Mouth-dropping scenery. Gorgeous flowers. Emerald-green meadows dotted with sheep and ruins. I horned in on a cousins’ trip to Ireland after growing up with my dad’s tales of leprechauns. We saw none, but it was still a marvelous early autumn adventure.
You can fly to Dublin with the big boys or take the cheaper route with Norwegian Air, a low-cost airline with an excellent safety record. Our group of four met in New York for the less than seven-hour flight. Just be aware: On Norwegian Air, you’ll save money on tickets, but the seats aren’t as wide as you might be used to, and you pay for your meals.
After an overnight flight, we arrived in Dublin in time for breakfast. Our Airbnb was on O’Connell Street in the heart of the city, and our cab driver recommended Murray’s Bar and Grill down the road. We opted for the “big Irish breakfast.” Huge would have been more accurate: pork sausages, smoked rashers, black and white pudding, hash browns, eggs, tomatoes and beans and homemade Guinness brown bread. Just the fuel we needed for a day of walking.
We had debated about how much time to spend in the capital, and a day or two is perfect. Nephew Eamon’s favorite stop: The Guinness Storehouse, seven floors packed with information about the history and production of the iconic beer. The rooftop Gravity Bar offers not only a free pint but also a lovely view of Dublin and its surroundings. Order tickets in advance, and you’ll save a few euros.
The city is small enough that we were able to easily walk to Dublin Castle and St. Patrick’s Cathedral. We arrived on the day of the All-Ireland football final between Dublin and Kerry and fans of both teams thronged the streets. We caught the end of the match at a bar, cheering on Dublin while we ate the first of many chips (French fries).
A 2½-hour train ride took us across Ireland, and that’s when we started to fall in love. Daughter Lindsay lives in New York and had gotten advice about where to visit from Irish friends there. Galway, with its charming shops filled with woolen treasures, was on the list. There we rented a car and headed to the Cliffs of Moher, one of Ireland’s most famous sights.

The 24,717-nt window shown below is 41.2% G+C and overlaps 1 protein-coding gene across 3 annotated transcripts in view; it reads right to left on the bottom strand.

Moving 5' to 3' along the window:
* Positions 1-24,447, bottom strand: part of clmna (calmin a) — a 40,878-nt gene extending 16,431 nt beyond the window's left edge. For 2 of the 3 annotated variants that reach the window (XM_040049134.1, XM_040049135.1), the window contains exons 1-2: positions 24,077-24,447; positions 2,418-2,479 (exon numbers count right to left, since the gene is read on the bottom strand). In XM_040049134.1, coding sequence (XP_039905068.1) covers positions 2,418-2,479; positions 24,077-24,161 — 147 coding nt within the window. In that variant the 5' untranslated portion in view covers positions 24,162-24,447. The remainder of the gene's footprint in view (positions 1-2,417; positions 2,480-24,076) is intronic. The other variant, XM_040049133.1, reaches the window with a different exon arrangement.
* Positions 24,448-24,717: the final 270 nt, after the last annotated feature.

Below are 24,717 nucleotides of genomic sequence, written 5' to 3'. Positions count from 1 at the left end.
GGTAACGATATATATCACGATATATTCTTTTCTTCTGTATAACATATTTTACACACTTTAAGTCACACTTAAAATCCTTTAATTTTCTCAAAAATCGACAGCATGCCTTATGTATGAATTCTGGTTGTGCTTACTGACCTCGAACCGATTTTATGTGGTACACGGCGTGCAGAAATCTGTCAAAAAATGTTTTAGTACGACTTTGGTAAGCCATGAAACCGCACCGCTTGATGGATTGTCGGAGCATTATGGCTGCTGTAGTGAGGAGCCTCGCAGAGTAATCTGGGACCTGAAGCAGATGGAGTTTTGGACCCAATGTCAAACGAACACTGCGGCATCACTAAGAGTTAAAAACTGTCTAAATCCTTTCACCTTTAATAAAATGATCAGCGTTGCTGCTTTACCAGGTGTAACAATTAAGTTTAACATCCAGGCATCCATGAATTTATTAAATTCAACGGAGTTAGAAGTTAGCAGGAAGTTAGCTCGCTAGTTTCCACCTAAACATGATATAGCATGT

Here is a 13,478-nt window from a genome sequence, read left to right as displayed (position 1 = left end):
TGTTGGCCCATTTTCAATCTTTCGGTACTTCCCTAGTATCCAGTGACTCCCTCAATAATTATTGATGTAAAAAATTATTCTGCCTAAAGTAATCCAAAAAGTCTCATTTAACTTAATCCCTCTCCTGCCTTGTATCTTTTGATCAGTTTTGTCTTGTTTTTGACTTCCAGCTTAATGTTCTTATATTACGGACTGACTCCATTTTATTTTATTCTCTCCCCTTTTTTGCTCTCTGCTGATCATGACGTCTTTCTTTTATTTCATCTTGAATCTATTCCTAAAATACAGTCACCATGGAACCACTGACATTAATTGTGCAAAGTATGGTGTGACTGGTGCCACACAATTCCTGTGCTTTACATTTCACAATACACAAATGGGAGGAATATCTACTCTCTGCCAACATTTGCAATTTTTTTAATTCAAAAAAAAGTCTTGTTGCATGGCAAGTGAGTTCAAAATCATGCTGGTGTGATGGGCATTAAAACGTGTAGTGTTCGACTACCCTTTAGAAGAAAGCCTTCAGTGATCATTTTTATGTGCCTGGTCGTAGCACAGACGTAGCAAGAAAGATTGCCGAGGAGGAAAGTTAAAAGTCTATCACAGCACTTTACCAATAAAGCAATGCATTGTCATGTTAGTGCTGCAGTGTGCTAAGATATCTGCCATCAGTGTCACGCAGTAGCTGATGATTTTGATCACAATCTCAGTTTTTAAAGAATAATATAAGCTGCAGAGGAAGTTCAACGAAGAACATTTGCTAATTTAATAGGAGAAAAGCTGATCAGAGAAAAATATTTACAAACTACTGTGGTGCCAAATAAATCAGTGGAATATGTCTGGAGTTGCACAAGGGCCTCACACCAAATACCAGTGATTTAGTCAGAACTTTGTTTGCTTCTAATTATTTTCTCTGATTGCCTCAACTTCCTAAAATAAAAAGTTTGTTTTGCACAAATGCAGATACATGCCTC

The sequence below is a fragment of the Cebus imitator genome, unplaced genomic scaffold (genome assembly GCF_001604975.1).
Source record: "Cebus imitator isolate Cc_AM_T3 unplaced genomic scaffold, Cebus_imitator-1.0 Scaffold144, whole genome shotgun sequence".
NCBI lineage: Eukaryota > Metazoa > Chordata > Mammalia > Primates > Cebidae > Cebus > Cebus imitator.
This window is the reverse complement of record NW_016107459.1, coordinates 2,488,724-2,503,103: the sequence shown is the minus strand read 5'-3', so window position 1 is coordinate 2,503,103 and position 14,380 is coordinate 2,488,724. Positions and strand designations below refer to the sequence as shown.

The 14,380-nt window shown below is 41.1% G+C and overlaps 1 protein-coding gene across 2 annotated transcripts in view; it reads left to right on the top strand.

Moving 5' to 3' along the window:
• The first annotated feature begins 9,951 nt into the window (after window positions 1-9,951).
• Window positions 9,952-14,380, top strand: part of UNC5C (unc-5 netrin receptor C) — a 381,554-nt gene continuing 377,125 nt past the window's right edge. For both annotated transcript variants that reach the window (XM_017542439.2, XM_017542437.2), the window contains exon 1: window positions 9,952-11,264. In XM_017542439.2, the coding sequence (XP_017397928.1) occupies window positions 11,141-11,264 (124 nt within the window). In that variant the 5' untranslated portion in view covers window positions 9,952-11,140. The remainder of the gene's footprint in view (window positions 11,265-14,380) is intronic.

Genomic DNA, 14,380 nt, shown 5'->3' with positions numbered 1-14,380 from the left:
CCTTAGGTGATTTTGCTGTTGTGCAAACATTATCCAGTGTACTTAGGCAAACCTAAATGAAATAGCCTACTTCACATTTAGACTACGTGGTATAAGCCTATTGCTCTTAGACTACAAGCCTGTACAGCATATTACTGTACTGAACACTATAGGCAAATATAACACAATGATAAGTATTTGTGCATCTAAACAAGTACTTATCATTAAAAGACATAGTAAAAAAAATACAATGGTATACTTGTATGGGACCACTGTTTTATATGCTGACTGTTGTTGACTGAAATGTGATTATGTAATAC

The windswept cliffs are breathtaking. Not to mention a fun photo opportunity with O’Brien’s Tower built in 1835 at the highest point. Bring stout walking shoes and a warm jacket − the wind and spray from the ocean far below are ferocious. We arrived back in Galway in time to catch an Irish folk band playing a foot-stomping version of Elton John’s “Rocket Man” in a pub a short walk from our Airbnb.
After an unexpected trip to the U.S. Consulate in Dublin (a fanny pack was stolen and we needed a replacement passport), we raced south toward the Blarney Stone. We had time for a quick visit to Kilkenny Castle and reached Blarney Castle just before closing time.
This was a must for niece Isabelle, and I had been resistant, thinking it was just a tourist trap. But it was the high point of the trip for me. The castle was built more than 500 years ago, and as we climbed the well-worn stone steps to kiss the legendary Stone of Eloquence, I marveled at the servants who once scurried along the steep passageways to serve their masters. The gardens surrounding the castle were equally amazing. Ireland has a temperate climate and flowers bloomed everywhere. Even in the parking lot! It would have been easy to spend an afternoon strolling the grounds. Because of our late arrival, there were few people, and we climbed right to the top of the castle lookout. Sometimes the wait can be as long as 90 minutes.
Afterward, we made the short drive to Cork, where we enjoyed tea and scones at our bed-and-breakfast inn. Cork is a more gritty city than most we saw on our trip, but it was a good stopping-off point before getting up early the next day to drive the Ring of Kerry.
We headed out at 6 a.m. to avoid the tourist buses and oohed and aahed as the sun crept up along the winding coastal road with breathtaking vistas of mountains and lakes. Although we stopped many times for pictures, the Kerry Cliffs were the highlight, with the ponies on the walk up and the smashing azure-and-white spray of the ocean far below.
We encountered narrow roads that Ireland is famous for on the way back to Cork and countless sheep, which are marked with different colors by farmers to make them easier to identify. Each turn of the road seemed to produce a waterfall, a harbor filled with boats or ruins tucked away in a rock-filled meadow. Even a rainbow or two (sadly, no pots of gold!). Each town, with houses of every hue, was more charming than the last.
Our only regret, besides the stolen passport, which we blame on the football crowds, was that we hadn’t scheduled more time before flying to our next stop in London. Ireland is the perfect place to spend a week or more, driving from one historic spot to the next and soaking in the glorious countryside.
I think I even spotted a cornfield.